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Holy Week Distractions

crucifix illustration

It’s the busiest week of the year for me: Holy Week. Busier than Christmas, it’s a week of flurry and activity leading up to the Resurrection of Jesus! Man, I wonder if it was as much chaos for Him as it is for me. It’s funny that I would even think that I could compare my week to His! For me, this is a Holy Week of distractions. Distractions, that if I let them, could disrupt my joy in anticipating the coming of the Lord.

There are lists to check off and so many choices and decisions to make. Add a funeral and boy, what day is it again? Palm Sunday colors were red and then Monday we went back to purple. Thursday is white and Friday, red again before all the colors are displayed in the finale on Sunday. Lilies and candles and the different readings, oh my! So many Holy Week distractions. Our church is full of history and tradition and we try to make everything meaningful for the congregation because, let’s face it, it is why Jesus came, so He could die and rise again!

Spy Wednesday

Today is Spy Wednesday. I’d never heard that saying before but how fitting. I subscribe to a newsletter called “The Pillar”. It’s from a couple of Catholic gentlemen who produce a podcast by the same name, talking about current events and all things Catholic. The newsletter said today is Spy Wednesday because Judas betrayed Jesus for 30 pieces of silver and they correlate how we all betray Jesus, justifying our sins. Here’s a little snippet from the newsletter:

“There is a danger, for many of us, of turning repentance into the self-diagnosis preferred by our therapeutic culture, in which contrition is replaced by an endless carousel of subjective, uncertain, projecting self-assessments.”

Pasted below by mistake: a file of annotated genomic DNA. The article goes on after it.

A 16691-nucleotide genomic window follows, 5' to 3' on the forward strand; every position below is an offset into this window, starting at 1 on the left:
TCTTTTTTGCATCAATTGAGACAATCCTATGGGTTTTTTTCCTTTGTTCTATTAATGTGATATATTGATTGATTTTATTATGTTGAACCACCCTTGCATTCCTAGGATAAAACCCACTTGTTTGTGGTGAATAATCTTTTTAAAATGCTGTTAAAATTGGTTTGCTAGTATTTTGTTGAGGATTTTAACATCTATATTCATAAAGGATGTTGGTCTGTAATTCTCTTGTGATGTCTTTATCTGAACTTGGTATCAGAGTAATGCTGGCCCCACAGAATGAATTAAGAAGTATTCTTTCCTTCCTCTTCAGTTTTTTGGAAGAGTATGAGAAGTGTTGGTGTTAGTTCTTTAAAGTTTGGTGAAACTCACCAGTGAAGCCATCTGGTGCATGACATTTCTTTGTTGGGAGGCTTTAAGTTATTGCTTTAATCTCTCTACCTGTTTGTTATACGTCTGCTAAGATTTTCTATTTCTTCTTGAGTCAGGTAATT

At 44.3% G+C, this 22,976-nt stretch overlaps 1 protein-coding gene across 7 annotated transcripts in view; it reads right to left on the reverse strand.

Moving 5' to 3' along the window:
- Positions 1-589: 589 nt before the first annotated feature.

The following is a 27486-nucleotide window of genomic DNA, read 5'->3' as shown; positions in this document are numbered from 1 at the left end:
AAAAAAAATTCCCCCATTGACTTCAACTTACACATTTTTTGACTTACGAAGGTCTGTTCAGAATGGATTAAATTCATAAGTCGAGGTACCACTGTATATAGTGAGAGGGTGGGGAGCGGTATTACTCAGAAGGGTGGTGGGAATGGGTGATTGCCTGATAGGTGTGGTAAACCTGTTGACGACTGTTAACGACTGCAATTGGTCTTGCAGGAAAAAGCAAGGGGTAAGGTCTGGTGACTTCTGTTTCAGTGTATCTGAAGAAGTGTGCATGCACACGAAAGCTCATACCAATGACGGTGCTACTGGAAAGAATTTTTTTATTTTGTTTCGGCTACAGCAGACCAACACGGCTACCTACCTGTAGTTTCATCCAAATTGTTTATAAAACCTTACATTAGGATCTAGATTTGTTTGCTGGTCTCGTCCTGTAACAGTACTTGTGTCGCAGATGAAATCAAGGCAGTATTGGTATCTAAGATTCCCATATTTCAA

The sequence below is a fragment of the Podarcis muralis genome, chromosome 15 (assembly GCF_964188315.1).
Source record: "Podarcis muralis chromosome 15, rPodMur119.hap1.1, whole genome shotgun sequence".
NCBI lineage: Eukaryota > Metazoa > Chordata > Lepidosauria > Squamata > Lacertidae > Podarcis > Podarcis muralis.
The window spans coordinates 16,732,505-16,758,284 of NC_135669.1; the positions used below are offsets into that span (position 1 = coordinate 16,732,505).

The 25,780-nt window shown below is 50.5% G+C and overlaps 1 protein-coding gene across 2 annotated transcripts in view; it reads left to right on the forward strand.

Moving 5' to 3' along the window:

“We are conditioned to prefer analysis to repentance. We are often convinced that with enough diagnosis, we can master our own wills, overcome our own vices, conquer our fallen natures.”

I don’t know about you, but this is me. I’m always assessing why I do the things I don’t want to do and trying to overcome on my own all those areas of my life where I fall short. Trying, trying, trying. Anyone else do this?


There’s nothing wrong with trying to overcome our sins, mind you, as long as you give them up to God, asking His forgiveness and starting over. That’s where confession comes in. Just lay that thing down. Don’t try to pick it up again, but confess it and wipe the slate clean and start over.

Confession is a beautiful sacrament of grace for Catholics and too many of us don’t use it enough. I know it’s hard. It’s easy to get overwhelmed and caught up in Holy Week distractions, but muster up the courage to admit that you betrayed Jesus and just confess it.

Action Steps

There’s nothing better than entering into Easter with a clean slate. My Catholic friends, find a Catholic Church near you and just go to Confession. Find out when times are. Put it in your planner. You can also call ahead and schedule one.

For my non-Catholic friends, I think it’s even easier. You just get on your knees and confess it to God right where you are, any time of the day or night! That’s the beauty of His forgiveness. It’s for everybody!

There’s a movie coming out today, called “Fr. Stu”, with Mark Wahlberg. I don’t have a review, but the story of the real life priest, Fr. Stuart Long is a great read here.

May God bless us all this week as we approach Easter Sunday. Pray for the people coming into the church at the Easter Vigils all over the world and those people who will be moved this weekend to make a decision to love and follow Jesus more. That’s what it’s all about, friends. More of Jesus, less distractions.

God bless.–Barb


Wife, mother, church secretary, seamstress, child of God.

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